A national drop in plastics recycling points to a need for better collection efforts, according to a trade group leader close to the issue.
"I think it shows a weakness in our collection system in this country. We know that plastic recyclers have the capacity to recycle more material. We just can't get our hands on this," Steve Alexander, president of the Association of Plastic Recyclers, said.
His trade group includes companies from throughout the plastics recycling industry, but a core focus is with plastics reprocessors.
"There's more material out there. The rate is going down. To me, it just reinforces that narrative that we really need to focus on our ability to capture the material we can recycle," Alexander said.
The U.S. Environmental Protection Agency recently released its biennial report on trash and recycling in the United States.
The newest statistics provide information from 2017 and updates statistics from 2015.
The amount of plastics recycled fell by nearly 6 percent in tonnage from 2015 to 2017. The overall plastic recycling rate fell from 9.1 percent in 2015 to 8.4 percent in 2017.
A total of 34.5 million tons of plastics were generated in 2015, with 3.14 million tons recycled, according to EPA.
The U.S. generated 35.37 million tons of virgin plastics in 2017, according to the EPA report. But while overall plastics production increased, the recycling total decreased to 2.96 million tons.
"I think this whole effort to enhance the collection infrastructure and the sorting infrastructure in this country is only reinforced by that narrative. There's more material out there, the rate is going down. How come we are not collecting more material and what do we have to do to collect more material?" Alexander asked.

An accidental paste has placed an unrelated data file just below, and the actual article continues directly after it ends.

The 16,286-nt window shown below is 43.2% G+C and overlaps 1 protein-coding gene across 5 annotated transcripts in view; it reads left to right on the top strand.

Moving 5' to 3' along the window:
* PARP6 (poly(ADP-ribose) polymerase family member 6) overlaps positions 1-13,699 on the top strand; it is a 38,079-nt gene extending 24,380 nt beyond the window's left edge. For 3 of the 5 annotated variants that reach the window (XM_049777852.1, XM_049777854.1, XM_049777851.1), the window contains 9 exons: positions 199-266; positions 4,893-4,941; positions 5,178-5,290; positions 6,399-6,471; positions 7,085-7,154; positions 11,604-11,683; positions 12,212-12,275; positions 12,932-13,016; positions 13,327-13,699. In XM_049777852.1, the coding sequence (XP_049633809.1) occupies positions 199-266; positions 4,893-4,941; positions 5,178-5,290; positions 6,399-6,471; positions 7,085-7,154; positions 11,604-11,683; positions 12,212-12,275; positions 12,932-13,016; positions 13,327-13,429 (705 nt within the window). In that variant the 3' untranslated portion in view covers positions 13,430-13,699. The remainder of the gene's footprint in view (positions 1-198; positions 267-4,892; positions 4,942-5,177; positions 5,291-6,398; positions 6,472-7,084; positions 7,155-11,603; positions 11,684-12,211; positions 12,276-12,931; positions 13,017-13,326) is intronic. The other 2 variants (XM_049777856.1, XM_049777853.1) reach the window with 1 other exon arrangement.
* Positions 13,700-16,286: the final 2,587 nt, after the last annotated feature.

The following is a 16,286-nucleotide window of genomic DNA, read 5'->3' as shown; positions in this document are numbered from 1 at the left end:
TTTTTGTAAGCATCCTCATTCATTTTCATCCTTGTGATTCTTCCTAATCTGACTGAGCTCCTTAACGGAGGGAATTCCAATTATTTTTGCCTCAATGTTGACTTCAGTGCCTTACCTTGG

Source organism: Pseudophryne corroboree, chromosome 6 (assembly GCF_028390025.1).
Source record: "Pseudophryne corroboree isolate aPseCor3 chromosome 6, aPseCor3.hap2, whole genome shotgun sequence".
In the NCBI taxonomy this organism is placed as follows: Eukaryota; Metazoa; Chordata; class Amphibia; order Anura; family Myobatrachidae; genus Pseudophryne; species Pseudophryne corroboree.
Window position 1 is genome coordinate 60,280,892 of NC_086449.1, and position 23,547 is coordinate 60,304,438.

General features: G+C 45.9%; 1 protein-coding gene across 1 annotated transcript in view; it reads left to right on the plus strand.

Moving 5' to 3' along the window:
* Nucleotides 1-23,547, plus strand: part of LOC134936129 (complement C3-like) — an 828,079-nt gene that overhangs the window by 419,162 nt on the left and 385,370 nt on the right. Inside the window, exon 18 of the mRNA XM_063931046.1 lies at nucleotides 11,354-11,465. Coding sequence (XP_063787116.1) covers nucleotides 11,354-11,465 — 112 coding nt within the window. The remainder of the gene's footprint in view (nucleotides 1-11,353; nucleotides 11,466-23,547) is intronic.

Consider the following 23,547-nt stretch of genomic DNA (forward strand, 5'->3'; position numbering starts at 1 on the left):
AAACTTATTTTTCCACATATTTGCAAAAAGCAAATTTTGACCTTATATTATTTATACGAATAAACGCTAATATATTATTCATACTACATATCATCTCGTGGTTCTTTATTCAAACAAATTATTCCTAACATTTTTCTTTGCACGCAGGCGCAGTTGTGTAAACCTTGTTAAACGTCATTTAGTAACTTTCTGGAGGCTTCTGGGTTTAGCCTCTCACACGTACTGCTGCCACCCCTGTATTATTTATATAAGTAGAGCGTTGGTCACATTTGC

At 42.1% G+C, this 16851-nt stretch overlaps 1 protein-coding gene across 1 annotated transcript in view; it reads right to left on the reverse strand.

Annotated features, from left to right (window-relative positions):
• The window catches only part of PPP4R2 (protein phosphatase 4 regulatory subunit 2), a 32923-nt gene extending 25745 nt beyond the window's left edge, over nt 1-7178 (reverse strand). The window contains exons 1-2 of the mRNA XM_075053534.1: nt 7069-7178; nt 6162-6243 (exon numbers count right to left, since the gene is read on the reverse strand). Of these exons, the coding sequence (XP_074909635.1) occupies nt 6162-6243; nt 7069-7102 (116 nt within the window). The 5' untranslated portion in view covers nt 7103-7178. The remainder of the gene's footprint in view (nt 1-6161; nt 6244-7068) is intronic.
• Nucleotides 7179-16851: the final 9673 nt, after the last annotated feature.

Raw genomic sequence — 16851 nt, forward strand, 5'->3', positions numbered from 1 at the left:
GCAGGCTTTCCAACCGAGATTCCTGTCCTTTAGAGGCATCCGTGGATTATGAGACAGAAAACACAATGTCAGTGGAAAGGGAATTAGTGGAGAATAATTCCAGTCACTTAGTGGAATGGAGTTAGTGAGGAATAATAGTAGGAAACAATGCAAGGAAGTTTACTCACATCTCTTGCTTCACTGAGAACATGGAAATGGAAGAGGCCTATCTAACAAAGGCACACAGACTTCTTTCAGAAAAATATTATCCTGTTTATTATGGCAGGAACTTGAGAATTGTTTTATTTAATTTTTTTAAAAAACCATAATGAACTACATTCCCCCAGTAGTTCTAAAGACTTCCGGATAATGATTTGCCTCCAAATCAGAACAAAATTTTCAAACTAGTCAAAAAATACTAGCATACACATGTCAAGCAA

While collection efforts need to be stepped up, he said, education also is a key component. There's too much plastic that's readily available in homes that simply gets thrown away, he said.
Consumers are more likely to recycle plastics from their kitchens than from their bathrooms, for example.
"It's only going to add to the negative narrative of plastics, even though it's minor," Alexander said about the decrease. "I think we have to do a much better job of explaining the situation, explain what consumers can do.
"We have to do a better job explaining what really happens in the system. Any decline is not going to be perceived as positive," he said.
Plastics recycling has been influenced by China's decision to no longer accept recycled materials for processing. And while that outlet has been shut down, there still is a growing demand for recycled plastics by brand owners.
Many companies have stepped up their commitments to use more recycled plastics in their packaging, setting sometimes-aggressive goals to incorporate more of the material.
"It doesn't matter what the commitments are or the requirements are. If we can't get the material, we can't recycle it. Recyclers have the capacity to recycle more material. Not only that, we know investors are on the sidelines waiting to make investments in additional recycling and processing capacity just waiting to see if there is enough material," Alexander said.